Before we get started, Leveraged loans are a high-risk type of floating-rate financing used by companies with substantial debt and often poor credit histories.
Such loans have supported leveraged corporate buyouts (LBOs), and their securitization has led to the creation of collateralized loan obligations (CLOs) and exchange-traded funds (ETFs).
The tightening financial conditions and rising rates have led to a slowdown in loan issuance and substantial outflows from major ETFs that track U.S. leveraged loans.
Leveraged loan defaults are heading for the third-worst year in history as Federal Reserve interest rate hikes take a toll, according to Goldman Sachs.
The volume of defaults by riskier companies in the bulging leveraged loan market has risen in June, bringing the total amount of soured debt in the sector to $24.5 billion (see chart), according to a tally by Goldman Sachs analysts.
That’s a worse start to the year for defaults than in 2008 as the global financial crisis was unfolding. It’s also the highest volume of defaults outside of the 2009 and 2020 recessions, according to Goldman researchers.
“We reiterate our view that the pace of defaults in the leveraged loan market will likely remain elevated,” Lotfi Karoui’s team wrote in a weekly client note, adding that the “hawkish surprise” from the Fed in the past week “suggests issuers with a large exposure to floating rate liabilities are unlikely to get an relief on their interest expenses.”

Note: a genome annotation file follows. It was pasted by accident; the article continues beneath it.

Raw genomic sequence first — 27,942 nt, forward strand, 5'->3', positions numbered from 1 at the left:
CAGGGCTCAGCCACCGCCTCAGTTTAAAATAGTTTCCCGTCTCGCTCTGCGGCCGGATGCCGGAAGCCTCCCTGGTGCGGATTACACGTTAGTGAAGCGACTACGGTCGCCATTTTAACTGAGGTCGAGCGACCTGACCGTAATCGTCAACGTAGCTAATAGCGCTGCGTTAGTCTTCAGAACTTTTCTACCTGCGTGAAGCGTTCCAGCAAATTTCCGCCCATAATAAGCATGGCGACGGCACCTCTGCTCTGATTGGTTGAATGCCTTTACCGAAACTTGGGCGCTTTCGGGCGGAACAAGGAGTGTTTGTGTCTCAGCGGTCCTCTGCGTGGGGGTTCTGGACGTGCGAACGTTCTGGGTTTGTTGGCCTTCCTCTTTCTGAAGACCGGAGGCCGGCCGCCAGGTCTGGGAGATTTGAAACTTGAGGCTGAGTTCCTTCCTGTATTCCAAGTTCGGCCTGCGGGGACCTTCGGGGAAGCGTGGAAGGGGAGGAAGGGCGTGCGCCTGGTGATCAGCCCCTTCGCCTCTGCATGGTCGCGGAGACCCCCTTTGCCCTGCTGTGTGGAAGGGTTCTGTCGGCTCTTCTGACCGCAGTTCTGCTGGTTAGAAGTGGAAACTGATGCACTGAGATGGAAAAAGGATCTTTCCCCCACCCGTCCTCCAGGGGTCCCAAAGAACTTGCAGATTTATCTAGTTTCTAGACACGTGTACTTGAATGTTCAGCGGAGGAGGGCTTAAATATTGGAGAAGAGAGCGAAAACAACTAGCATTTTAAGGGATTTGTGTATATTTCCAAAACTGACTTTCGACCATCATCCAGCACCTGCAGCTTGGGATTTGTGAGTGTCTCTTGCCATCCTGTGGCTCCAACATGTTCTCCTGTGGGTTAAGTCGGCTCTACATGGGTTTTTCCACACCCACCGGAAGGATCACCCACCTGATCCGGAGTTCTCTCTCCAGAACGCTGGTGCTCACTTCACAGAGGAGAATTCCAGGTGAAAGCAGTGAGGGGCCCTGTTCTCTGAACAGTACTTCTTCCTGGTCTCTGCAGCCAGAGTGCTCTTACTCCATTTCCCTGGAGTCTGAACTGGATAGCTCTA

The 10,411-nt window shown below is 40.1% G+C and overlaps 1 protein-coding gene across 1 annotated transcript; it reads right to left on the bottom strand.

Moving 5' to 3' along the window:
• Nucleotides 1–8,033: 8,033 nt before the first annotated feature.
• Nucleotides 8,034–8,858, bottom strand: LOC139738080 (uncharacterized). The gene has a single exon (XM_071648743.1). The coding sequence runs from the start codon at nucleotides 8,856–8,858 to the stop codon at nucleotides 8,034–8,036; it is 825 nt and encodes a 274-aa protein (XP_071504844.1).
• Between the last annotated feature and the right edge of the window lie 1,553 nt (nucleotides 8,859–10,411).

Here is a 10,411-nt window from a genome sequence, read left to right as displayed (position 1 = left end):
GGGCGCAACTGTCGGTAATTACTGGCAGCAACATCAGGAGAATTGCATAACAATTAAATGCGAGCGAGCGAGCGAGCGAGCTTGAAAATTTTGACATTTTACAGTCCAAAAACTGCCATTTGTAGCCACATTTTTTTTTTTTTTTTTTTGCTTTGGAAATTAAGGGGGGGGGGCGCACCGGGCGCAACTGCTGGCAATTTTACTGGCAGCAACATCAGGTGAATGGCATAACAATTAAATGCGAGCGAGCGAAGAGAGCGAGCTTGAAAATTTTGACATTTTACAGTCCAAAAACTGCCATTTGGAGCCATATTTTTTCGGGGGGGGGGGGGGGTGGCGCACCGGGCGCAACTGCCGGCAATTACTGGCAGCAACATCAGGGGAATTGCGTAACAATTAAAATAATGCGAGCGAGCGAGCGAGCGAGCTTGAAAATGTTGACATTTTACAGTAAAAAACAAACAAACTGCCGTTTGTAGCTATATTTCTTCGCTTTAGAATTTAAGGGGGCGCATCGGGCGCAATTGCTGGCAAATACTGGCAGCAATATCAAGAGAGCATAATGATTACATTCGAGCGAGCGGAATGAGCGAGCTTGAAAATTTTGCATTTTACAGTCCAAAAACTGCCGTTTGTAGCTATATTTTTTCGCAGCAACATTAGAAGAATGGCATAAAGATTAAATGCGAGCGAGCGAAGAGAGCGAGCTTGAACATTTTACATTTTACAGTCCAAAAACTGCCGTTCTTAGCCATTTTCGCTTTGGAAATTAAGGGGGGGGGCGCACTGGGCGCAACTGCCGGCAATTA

The ugly backdrop for loan borrowers comes after the Fed has jacked up its policy rate to a 5%-5.25% range in the past 15 months from nearly zero. On Wednesday the central bank took a breather by skipping a June rate, but signaled two more rate increases could be in store yet this year.
Leveraged loans are a high-risk type of floating-rate financing for companies that already have a substantial amount of debt, and often poor credit histories.
They’ve helped give rise to leveraged corporate buyouts, or LBOs. The sector also has produced a related cottage industry where Wall Street packaged up these loans into bond deals, called collateralized loan obligations (CLOs). Exchange-traded funds ETFs that give individuals a way to invest in the sector have followed.
Borrowers with floating-rate debt have been particularly hard hit by the Fed’s higher rates and tightening of financial conditions to battle inflation. After swelling to a record $1.436 trillion size in September 2022, loan issuance has slowed to a trickle this year, reducing the size of the loan index by $38 billion, according to Barclays.
Against that backdrop, major ETFs that track U.S. leveraged loans have been hit with big outflows. The roughly $2.2 billion First Trust Senior Loan Fund ETF saw its assets under management fall by about 22.2%, according to Goldman data, while assets at the near $4.5 billion SPDR Blackstone Senior Loan ETF dropped 39.8% this year.
Higher interest rates also can mean potential for higher returns, when defaults are avoided. With that backdrop, total returns in the leveraged loan sector have been in the 5% range on the year, according to Goldman data.
- Goldman Sachs reports that leveraged loan defaults are heading towards their third-worst year in history, primarily due to Federal Reserve interest rate hikes.
- Defaults from high-risk companies in the leveraged loan market rose in June, pushing the total amount of bad debt in the sector to $24.5 billion.
- This marks a worse start to the year for leveraged loan defaults then 2008...